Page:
The testimony of government witnesses Murphy and Kelly. The defense argument here is that the admission of the testimony of the FBI arresting agent and that of the one securities salesman was improper and prejudicial because of the rule that there must be proof aliunde before the acts and declarations of an alleged conspirator not made in the presence of the defendant may be admitted. Glasser v. United States, supra, pp. 74-75 of 315 U.S., p. 467 of 62 S.Ct.; Minner v. United States, 10 Cir., 1932, 57 F.2d 506, 511; Beatrice Foods Co. v. United States, supra, p. 41 of 312 F.2d; Ong Way Jong v. United States, 9 Cir., 1957, 245 F.2d 392, 394-395. The rule, of course, is well recognized but it does not serve here to render the challenged testimony inadmissible. The government's case, aside from the testimony of Murphy and Kelly, contains sufficient other proof. Mrs. Robertson's testimony as to Thogmartin's receipt of the securities knowing them to have been stolen, as to his stated reason for not returning them, and as to his assurance of non-implication; Miss Jerry's testimony as to the defendant's Kansas City meetings with Riley; Riley's and Thogmartin's simultaneous presence in Des Moines; and their use of aliases supply that proof.
Government's Exhibit 1. This consisted of the 18 bonds which were in Riley's brief case when he was arrested in Des Moines on August 11. The defense challenge here rests on Mrs. Robertson's testimony that she could not positively identify the Exhibit 1 bonds because she did not know the serial numbers of the ones she had taken from her employer, and on McDonald's concession that he did not personally prepare his list of stolen bonds. It is suggested that the list was not a business record, admissible under 28 U.S.C. § 1732, but was merely a paper prepared for use at the trial.
The bonds were received in evidence during Murphy's appearance on the stand and before McDonald testified. The record does not disclose an appropriate objection to the McDonald testimony so as to preserve the point for the defense. But, in any event, Mrs. Robertson testified that the Exhibit 1 bonds were the same as those she had taken to Thogmartin and that two of the latter were returned to her and were then delivered, one each, to Simmons and Horage. The testimony of those two men tied these two bonds to the Assurance Company. McDonald duly identified himself as the assistant treasurer of the Assurance Company, as the custodian of its securities, as being in general charge of the records of those securities, and as being responsible to the vice-president in charge of investments. He described the 25 stolen bonds and testified that they were the only bonds taken from his company recently, that his list was prepared at his direction, and that 5 of the bonds described in the Dean Witter receipt were bonds that had been stolen and had been returned. We think it would be unrealistic, indeed, if, with this testimonial background, Exhibit 1 were to be deemed inadmissible. We approve the trial court's reception of the 18 bonds into evidence. Compare United States v. Riccardi, 3 Cir., 1949, 174 F. 2d 883, 889-890, cert. den. 337 U.S. 941, 69 S.Ct. 1519, 93 L.Ed. 1746.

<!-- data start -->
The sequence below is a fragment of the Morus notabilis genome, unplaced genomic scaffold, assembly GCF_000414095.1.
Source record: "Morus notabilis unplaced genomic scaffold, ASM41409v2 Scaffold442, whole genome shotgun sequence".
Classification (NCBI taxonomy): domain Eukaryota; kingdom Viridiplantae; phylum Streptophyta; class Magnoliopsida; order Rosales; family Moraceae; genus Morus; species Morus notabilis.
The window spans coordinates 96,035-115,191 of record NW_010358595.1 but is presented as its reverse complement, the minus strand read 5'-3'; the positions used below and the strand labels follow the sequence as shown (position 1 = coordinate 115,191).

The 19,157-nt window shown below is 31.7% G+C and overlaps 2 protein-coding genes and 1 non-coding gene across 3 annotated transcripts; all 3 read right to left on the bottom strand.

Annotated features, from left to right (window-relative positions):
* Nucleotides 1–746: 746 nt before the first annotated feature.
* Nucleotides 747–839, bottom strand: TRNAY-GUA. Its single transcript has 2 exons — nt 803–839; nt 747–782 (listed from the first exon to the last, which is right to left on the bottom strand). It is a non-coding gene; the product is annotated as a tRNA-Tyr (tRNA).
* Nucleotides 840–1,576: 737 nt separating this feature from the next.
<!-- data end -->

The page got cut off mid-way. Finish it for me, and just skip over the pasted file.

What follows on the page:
There was thus adequate basis for the denial of the defense motions for acquittal. The judgment is affirmed.
Section 2314. "Whoever transports in interstate or foreign commerce any goods, wares, merchandise, securities or money, of the value of $5,000 or more, knowing the same to have been stolen, converted or taken by fraud; * * *
"Shall be fined not more than $10,000 or imprisoned not more than ten years, or both. * * *"
Section 371. "If two or more persons conspire * * * to commit any offense against the United States, * * * in any manner or for any purpose, and one or more of such persons do any act to effect the object of the conspiracy, each shall be fined not more than $10,000 or imprisoned not more than five years, or both. * * *"
Section 2. "(a) Whoever commits an offense against the United States or aids, abets, counsels, commands, induces or procures its commission, is punishable as a principal
"(b) Whoever willfully causes an act to be done which if directly performed by him would be an offense against the United States, is punishable as a principal."